Local lore lures history, theater buffs to ‘Legends of the Lake’

By: K. Michelle Moran | Grosse Pointe Times | Published October 2, 2013

 Like past years’ “Talking Headstones” — as featured in this photo — local actors will don period costumes to perform historical vignettes during “Legends of the Lake,” a joint effort put together by Grosse Pointe Theatre, the Grosse Pointe Historical Society and the Edsel and Eleanor Ford House.

Like past years’ “Talking Headstones” — as featured in this photo — local actors will don period costumes to perform historical vignettes during “Legends of the Lake,” a joint effort put together by Grosse Pointe Theatre, the Grosse Pointe Historical Society and the Edsel and Eleanor Ford House.

Photo courtesy of Grosse Pointe Theatre

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GROSSE POINTE SHORES — From trade to food to irrigation, Lake St. Clair played a pivotal role in the decision of early settlers to take up residence in the area now known as the Grosse Pointes.

The stories of some of the most significant people and places that once occupied the area will be at the heart of “Legends of the Lake,” a joint venture among Grosse Pointe Theatre, the Grosse Pointe Historical Society and the Edsel and Eleanor Ford House. Formerly “Talking Headstones,” “Legends of the Lake” will feature local actors in period costumes performing original vignettes written by local playwrights about regional history. This year, the setting for these performances has moved from St. Paul Cemetery in Grosse Pointe Farms to the lakefront grounds of the Ford House, although the shows will still be produced outdoors by torchlight. Performances are at 7 p.m. Oct. 4-6.

Producer Emmajean Evans said this is the sixth year for this program, and audiences who’ve enjoyed past productions will see all new stories this year.

“We’re talking about people who lived along the lake and structures along the lake,” as well as who built and designed them, Evans said.

Director Jane Burkey said audiences will see seven vignettes that travel from Windmill Pointe in Grosse Pointe Park to Gaukler Point in Grosse Pointe Shores.

“It’s a geographic tour,” she said.

Isabelle “Izzy” Donnelly, GPHS director of education, said the stories start with the baptism of Lake St. Clair. The stories go in chronological and geographic order, leading Donnelly to call the show “a journey up the coast of Lake St. Clair.” Audiences will learn about a cursed ship that disappeared, the castle of an English officer, a haunted local site, inventions and more. Research materials for the stories came from the GPHS’s Alfred B. and Ruth S. Moran Resource Center, and a couple of the anecdotes are from Marie Caroline Watson Hamlin’s 1883 book, “Legends of Le Detroit.” Hamlin will “narrate” the production.

“It’s a unique experience, being outside,” Burkey said. “And you get a history lesson that’s entertaining.”

Burkey said historic figures who’ll appear in the vignettes include architect Albert Kahn, who designed the Ford House; automaker Henry Ford; Josephine Gaukler, a philanthropist who sold Gaukler Point to Henry Ford, who then gave it to his son, Edsel, where it became Edsel’s family estate; and Pierre and Euphemia Provencal, who took in dozens of orphans during the cholera epidemic, and whose preserved Provencal-Weir House is now the site of tours and other GPHS programs.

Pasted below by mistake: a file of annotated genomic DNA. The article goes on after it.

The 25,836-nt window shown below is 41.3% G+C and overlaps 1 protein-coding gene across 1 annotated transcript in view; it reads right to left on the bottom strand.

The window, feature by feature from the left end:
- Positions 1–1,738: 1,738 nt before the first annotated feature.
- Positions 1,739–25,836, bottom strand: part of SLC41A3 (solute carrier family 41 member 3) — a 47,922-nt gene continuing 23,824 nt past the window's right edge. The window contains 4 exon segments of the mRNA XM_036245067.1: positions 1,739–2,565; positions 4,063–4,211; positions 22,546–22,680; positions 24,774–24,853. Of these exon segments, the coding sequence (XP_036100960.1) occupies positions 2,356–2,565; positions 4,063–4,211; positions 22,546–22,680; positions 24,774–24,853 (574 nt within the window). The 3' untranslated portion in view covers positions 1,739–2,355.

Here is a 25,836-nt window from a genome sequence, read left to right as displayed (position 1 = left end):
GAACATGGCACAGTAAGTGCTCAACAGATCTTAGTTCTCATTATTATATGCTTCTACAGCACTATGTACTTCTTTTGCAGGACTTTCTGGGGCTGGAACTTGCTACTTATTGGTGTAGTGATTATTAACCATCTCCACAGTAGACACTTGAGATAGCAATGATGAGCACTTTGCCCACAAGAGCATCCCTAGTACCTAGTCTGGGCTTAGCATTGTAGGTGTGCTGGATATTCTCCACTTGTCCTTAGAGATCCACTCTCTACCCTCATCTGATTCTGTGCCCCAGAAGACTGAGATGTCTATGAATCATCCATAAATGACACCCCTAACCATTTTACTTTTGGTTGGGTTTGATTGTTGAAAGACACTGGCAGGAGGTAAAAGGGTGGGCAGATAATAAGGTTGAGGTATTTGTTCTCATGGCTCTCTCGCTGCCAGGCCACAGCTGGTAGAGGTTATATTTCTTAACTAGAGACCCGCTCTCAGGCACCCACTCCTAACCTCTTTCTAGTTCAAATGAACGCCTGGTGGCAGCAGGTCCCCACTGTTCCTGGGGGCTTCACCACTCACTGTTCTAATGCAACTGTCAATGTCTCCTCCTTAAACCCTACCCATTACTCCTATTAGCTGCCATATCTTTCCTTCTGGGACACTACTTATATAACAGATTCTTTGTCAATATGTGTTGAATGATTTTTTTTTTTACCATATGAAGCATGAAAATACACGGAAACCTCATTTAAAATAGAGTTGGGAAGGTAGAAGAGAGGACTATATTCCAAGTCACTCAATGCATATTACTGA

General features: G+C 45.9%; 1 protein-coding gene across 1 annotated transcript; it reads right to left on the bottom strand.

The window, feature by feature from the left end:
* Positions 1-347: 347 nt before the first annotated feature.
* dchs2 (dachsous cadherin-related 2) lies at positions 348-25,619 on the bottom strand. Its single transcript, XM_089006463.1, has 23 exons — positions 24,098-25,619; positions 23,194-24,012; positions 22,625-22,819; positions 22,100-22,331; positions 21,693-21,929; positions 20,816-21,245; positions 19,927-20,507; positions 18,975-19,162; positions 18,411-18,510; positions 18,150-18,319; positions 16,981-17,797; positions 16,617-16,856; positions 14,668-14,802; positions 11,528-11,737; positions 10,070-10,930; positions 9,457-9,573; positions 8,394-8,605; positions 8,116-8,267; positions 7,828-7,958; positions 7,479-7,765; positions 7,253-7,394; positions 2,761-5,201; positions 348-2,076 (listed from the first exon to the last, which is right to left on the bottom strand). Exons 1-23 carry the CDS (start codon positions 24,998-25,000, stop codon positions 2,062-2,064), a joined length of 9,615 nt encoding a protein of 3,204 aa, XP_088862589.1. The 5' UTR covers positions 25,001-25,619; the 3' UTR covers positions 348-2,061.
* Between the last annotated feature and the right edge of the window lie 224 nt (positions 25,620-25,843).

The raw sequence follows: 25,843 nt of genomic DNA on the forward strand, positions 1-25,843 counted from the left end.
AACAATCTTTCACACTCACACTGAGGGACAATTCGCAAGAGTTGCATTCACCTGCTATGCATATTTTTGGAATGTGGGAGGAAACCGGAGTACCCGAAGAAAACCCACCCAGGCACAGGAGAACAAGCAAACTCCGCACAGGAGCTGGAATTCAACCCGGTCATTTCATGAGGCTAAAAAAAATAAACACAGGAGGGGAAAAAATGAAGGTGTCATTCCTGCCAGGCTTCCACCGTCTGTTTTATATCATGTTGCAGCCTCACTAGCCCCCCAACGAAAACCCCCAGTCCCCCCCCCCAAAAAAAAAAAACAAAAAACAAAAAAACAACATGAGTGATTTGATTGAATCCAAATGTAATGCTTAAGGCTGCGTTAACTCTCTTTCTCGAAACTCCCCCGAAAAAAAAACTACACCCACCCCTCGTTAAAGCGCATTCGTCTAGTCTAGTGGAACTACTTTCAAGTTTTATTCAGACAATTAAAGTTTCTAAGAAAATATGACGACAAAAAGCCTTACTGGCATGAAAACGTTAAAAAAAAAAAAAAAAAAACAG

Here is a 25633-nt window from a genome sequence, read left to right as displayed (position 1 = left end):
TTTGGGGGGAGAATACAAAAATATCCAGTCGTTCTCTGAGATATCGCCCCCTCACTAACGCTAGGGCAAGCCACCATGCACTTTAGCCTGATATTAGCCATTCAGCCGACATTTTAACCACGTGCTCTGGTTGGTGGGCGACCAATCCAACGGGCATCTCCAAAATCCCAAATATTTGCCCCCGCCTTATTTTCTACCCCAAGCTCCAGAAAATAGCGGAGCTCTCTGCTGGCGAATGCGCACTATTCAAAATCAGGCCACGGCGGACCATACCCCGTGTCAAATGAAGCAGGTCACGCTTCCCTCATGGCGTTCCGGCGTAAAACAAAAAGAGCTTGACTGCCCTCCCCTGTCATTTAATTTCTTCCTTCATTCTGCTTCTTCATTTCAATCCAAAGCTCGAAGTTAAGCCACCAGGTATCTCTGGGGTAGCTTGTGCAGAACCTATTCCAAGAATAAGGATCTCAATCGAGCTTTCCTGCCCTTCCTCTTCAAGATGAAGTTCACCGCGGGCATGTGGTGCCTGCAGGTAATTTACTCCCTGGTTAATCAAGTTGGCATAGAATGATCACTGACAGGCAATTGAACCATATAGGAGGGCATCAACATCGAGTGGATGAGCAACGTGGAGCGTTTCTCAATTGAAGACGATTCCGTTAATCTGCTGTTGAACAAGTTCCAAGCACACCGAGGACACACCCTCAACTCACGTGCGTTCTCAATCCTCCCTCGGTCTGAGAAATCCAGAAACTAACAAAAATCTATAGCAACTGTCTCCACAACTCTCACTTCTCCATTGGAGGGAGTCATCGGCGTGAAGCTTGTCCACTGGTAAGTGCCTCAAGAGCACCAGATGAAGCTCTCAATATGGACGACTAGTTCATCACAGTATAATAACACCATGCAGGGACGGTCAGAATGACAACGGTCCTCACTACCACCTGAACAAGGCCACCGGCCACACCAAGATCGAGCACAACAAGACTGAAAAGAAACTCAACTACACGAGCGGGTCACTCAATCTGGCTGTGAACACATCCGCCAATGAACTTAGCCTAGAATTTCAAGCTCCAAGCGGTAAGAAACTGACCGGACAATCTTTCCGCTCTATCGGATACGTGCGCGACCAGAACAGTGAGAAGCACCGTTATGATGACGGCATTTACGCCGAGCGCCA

The production is family-friendly — there are even a couple of children in the show — but it might be more entertaining for adults, Evans said. Still, she said most audience members find it compelling.

“You’re surrounded by trees that were probably here for some of these stories,” Donnelly said of the Ford House’s mature landscaping. “It is just a magnificent way to learn history. … If we leave having a sense of our past, we leave feeling better about the future.”

Volunteer scriptwriters include Mary Lou Britton, Harry Burkey, Peter DiSante, Phyllis Reeve, Margie Reins Smith, Mike Trudel and Dennis Wickline.

Actors appearing this year are Sydney Anderson, Natalie Boehmer, Perry Calisi, Charly Davis, Jack Fennessy, Bill Giovan, Shawn Henry, Henry Kelsey III, Clif Levin, Robby Mullinger, Cindy Nehr, Jerry Nehr, Patricia O’Brien, Sal Rubino, Elizabeth Schaefer, Mary Stelmark, Pat Stewart, Beth Teagan, Eddie Tujaka and Stella Woitulewicz.

Among the differences this year from past productions is that attendees don’t need to bring chairs — the Ford House is providing seating — and attendees can leave the flashlights at home. Still, because the productions are outside, “We always ask people to dress warmly,” Evans said.

Donnelly said the three local nonprofits are thrilled to be able to work together to stage this production for the community.

“It’s such a delightful event which highlights what makes Grosse Pointe unique,” she said. “We really have great stories.”

The Ford House is located at 1100 Lake Shore. At press time, the shows were almost completely sold out, so attendees should try to purchase tickets in advance, as there may not be any at the gate. Tickets are $15. For tickets or more information, call GPT at (313) 881-4004 or visit www.gpt.org.

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